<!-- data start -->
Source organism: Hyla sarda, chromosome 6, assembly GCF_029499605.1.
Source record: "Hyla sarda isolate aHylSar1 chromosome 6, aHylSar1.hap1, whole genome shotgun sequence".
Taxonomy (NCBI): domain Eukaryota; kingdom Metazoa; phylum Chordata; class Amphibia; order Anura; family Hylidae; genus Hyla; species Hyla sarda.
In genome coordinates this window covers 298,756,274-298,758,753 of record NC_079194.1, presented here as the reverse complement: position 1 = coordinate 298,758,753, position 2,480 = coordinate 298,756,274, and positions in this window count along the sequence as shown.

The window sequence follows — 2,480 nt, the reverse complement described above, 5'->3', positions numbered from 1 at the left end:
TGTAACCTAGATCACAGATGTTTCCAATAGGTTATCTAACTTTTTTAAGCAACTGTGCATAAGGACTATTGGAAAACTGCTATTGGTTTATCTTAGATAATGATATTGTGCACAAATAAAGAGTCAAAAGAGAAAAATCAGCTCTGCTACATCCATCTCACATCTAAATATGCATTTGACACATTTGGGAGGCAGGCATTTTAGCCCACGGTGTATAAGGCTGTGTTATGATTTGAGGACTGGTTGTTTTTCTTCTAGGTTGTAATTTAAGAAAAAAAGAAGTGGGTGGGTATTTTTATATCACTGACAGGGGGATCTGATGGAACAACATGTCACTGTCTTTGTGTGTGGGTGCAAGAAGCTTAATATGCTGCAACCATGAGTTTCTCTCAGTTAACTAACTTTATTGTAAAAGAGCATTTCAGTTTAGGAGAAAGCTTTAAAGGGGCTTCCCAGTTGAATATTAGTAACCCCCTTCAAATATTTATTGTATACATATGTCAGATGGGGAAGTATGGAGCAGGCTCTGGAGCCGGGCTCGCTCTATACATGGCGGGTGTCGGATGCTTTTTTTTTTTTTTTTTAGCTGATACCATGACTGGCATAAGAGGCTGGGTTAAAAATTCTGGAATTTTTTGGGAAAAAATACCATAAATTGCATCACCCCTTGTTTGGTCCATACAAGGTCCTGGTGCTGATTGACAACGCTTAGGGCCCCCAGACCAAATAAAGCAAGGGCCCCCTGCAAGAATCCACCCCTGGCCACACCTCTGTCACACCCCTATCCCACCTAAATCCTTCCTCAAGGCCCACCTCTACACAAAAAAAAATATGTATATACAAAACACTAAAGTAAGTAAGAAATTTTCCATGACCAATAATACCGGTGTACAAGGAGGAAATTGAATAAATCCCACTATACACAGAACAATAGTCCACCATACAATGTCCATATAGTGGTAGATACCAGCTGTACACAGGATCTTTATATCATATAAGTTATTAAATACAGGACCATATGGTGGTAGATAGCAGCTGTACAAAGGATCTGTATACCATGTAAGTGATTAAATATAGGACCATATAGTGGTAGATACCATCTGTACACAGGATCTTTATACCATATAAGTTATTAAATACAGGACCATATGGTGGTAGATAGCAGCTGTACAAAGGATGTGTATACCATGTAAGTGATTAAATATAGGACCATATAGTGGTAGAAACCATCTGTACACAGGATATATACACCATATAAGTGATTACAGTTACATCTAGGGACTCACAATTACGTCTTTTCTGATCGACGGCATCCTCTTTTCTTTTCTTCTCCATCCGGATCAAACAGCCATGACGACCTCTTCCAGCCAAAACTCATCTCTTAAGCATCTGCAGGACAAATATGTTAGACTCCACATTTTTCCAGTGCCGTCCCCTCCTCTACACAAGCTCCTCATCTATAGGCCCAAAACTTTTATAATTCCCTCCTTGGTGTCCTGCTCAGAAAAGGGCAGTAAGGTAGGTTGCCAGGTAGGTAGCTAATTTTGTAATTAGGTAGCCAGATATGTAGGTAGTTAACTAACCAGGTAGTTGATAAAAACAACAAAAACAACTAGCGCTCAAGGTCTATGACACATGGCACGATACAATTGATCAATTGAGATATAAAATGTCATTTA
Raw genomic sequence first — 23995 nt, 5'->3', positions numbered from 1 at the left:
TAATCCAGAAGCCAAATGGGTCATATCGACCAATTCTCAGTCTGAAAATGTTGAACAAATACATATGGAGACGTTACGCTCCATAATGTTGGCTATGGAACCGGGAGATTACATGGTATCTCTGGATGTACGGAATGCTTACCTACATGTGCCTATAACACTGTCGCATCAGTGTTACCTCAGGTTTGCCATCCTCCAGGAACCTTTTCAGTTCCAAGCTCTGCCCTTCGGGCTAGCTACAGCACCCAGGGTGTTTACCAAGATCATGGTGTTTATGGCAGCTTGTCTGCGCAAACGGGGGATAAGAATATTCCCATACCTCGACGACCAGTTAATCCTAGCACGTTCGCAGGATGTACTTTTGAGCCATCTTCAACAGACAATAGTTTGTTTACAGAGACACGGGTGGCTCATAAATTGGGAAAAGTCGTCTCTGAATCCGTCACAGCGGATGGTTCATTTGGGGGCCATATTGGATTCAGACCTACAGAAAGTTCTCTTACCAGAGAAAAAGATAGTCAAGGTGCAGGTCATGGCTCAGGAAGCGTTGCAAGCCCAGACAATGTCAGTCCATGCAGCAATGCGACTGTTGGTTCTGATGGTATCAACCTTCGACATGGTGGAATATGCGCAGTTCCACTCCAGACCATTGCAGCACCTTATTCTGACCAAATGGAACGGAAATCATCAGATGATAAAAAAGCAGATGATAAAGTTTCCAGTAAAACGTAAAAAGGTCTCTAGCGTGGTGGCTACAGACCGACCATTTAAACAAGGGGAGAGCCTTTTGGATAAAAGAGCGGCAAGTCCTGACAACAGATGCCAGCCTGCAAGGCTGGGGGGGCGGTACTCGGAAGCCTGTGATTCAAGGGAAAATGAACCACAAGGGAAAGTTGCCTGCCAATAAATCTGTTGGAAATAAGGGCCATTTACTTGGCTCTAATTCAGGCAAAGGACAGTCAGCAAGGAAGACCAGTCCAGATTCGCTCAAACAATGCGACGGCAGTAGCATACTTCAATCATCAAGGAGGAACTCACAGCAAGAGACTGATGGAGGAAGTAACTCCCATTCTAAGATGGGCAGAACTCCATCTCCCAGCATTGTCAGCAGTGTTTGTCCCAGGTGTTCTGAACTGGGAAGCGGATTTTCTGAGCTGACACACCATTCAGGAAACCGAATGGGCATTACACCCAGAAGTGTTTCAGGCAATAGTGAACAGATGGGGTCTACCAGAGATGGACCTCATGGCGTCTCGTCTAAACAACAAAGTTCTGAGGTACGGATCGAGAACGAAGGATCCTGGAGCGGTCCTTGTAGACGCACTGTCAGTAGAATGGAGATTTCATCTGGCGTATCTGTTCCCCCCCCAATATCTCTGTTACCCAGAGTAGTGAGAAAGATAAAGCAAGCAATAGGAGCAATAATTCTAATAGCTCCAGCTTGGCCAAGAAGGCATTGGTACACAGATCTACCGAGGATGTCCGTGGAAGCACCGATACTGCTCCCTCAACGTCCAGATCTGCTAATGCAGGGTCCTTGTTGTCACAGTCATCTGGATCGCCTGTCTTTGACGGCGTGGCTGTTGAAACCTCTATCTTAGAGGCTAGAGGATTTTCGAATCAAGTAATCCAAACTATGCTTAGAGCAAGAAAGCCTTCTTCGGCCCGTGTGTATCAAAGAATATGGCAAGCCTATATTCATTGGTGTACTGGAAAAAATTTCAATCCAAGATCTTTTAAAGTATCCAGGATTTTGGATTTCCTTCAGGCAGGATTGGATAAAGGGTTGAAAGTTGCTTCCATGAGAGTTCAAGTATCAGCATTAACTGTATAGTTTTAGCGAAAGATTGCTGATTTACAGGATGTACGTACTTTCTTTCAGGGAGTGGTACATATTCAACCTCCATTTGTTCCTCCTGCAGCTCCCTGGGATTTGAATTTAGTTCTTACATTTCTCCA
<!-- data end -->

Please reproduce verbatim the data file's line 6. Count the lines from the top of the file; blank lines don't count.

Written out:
TGTAACCTAGATCACAGATGTTTCCAATAGGTTATCTAACTTTTTTAAGCAACTGTGCATAAGGACTATTGGAAAACTGCTATTGGTTTATCTTAGATAATGATATTGTGCACAAATAAAGAGTCAAAAGAGAAAAATCAGCTCTGCTACATCCATCTCACATCTAAATATGCATTTGACACATTTGGGAGGCAGGCATTTTAGCCCACGGTGTATAAGGCTGTGTTATGATTTGAGGACTGGTTGTTTTTCTTCTAGGTTGTAATTTAAGAAAAAAAGAAGTGGGTGGGTATTTTTATATCACTGACAGGGGGATCTGATGGAACAACATGTCACTGTCTTTGTGTGTGGGTGCAAGAAGCTTAATATGCTGCAACCATGAGTTTCTCTCAGTTAACTAACTTTATTGTAAAAGAGCATTTCAGTTTAGGAGAAAGCTTTAAAGGGGCTTCCCAGTTGAATATTAGTAACCCCCTTCAAATATTTATTGTATACATATGTCAGATGGGGAAGTATGGAGCAGGCTCTGGAGCCGGGCTCGCTCTATACATGGCGGGTGTCGGATGCTTTTTTTTTTTTTTTTTAGCTGATACCATGACTGGCATAAGAGGCTGGGTTAAAAATTCTGGAATTTTTTGGGAAAAAATACCATAAATTGCATCACCCCTTGTTTGGTCCATACAAGGTCCTGGTGCTGATTGACAACGCTTAGGGCCCCCAGACCAAATAAAGCAAGGGCCCCCTGCAAGAATCCACCCCTGGCCACACCTCTGTCACACCCCTATCCCACCTAAATCCTTCCTCAAGGCCCACCTCTACACAAAAAAAAATATGTATATACAAAACACTAAAGTAAGTAAGAAATTTTCCATGACCAATAATACCGGTGTACAAGGAGGAAATTGAATAAATCCCACTATACACAGAACAATAGTCCACCATACAATGTCCATATAGTGGTAGATACCAGCTGTACACAGGATCTTTATATCATATAAGTTATTAAATACAGGACCATATGGTGGTAGATAGCAGCTGTACAAAGGATCTGTATACCATGTAAGTGATTAAATATAGGACCATATAGTGGTAGATACCATCTGTACACAGGATCTTTATACCATATAAGTTATTAAATACAGGACCATATGGTGGTAGATAGCAGCTGTACAAAGGATGTGTATACCATGTAAGTGATTAAATATAGGACCATATAGTGGTAGAAACCATCTGTACACAGGATATATACACCATATAAGTGATTACAGTTACATCTAGGGACTCACAATTACGTCTTTTCTGATCGACGGCATCCTCTTTTCTTTTCTTCTCCATCCGGATCAAACAGCCATGACGACCTCTTCCAGCCAAAACTCATCTCTTAAGCATCTGCAGGACAAATATGTTAGACTCCACATTTTTCCAGTGCCGTCCCCTCCTCTACACAAGCTCCTCATCTATAGGCCCAAAACTTTTATAATTCCCTCCTTGGTGTCCTGCTCAGAAAAGGGCAGTAAGGTAGGTTGCCAGGTAGGTAGCTAATTTTGTAATTAGGTAGCCAGATATGTAGGTAGTTAACTAACCAGGTAGTTGATAAAAACAACAAAAACAACTAGCGCTCAAGGTCTATGACACATGGCACGATACAATTGATCAATTGAGATATAAAATGTCATTTA